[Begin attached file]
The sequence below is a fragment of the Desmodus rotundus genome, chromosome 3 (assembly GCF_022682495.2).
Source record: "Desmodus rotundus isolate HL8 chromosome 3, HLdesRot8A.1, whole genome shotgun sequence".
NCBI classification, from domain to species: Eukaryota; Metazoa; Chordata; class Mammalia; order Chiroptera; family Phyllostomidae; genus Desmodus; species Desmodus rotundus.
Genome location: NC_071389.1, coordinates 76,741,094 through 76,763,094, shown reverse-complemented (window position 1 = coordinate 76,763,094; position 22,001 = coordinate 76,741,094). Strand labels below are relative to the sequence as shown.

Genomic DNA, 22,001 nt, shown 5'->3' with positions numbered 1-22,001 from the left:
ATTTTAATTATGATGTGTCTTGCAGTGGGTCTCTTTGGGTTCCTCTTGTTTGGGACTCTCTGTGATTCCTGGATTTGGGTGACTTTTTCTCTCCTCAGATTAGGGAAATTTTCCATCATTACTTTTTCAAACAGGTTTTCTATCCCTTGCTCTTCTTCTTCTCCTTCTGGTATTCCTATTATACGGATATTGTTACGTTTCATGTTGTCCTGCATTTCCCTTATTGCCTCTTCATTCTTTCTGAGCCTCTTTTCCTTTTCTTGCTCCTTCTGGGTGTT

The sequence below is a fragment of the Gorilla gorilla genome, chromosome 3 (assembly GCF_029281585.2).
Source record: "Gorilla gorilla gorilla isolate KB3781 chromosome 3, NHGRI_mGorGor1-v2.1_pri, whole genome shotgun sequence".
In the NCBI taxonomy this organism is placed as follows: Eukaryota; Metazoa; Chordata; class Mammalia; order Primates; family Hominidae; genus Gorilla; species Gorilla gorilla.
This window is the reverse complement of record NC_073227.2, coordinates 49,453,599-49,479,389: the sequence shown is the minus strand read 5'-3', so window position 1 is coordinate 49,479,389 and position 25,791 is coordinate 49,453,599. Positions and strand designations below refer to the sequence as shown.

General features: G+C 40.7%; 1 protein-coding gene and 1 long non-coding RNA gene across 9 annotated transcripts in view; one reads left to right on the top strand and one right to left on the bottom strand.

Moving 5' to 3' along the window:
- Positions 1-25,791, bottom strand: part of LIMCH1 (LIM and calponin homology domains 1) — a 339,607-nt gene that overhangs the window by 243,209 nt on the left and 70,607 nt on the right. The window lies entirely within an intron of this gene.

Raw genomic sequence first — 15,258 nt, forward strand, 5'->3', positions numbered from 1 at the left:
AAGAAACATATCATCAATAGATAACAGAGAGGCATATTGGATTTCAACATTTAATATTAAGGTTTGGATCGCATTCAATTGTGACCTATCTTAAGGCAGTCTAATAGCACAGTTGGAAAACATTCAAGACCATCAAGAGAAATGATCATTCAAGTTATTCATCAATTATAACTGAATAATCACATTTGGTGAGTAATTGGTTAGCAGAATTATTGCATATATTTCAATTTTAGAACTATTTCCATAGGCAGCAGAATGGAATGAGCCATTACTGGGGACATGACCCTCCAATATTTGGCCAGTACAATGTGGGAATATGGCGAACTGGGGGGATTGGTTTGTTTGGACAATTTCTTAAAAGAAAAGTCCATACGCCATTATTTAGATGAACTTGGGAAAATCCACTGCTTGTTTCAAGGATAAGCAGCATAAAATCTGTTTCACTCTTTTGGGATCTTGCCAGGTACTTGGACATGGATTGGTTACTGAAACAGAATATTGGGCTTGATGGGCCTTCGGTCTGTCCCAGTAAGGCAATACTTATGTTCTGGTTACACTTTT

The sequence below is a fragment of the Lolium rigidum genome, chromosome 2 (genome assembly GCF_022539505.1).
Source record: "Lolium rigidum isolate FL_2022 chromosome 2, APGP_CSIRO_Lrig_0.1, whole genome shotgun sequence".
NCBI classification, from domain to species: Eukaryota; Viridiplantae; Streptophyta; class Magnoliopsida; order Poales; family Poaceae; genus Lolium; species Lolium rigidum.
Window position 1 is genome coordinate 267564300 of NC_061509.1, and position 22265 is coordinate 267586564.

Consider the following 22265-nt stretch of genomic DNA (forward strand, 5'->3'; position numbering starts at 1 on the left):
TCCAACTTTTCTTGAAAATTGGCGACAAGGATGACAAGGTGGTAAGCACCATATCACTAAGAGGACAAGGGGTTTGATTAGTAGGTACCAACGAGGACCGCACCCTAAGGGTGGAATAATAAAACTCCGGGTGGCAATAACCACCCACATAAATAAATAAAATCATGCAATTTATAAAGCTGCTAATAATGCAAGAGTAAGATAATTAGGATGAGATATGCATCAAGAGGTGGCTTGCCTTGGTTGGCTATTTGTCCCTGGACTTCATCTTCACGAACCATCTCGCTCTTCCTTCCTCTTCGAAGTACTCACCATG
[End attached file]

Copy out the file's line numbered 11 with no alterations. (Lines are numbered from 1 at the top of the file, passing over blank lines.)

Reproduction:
General features: G+C 40.7%; 1 protein-coding gene and 1 long non-coding RNA gene across 9 annotated transcripts in view; one reads left to right on the top strand and one right to left on the bottom strand.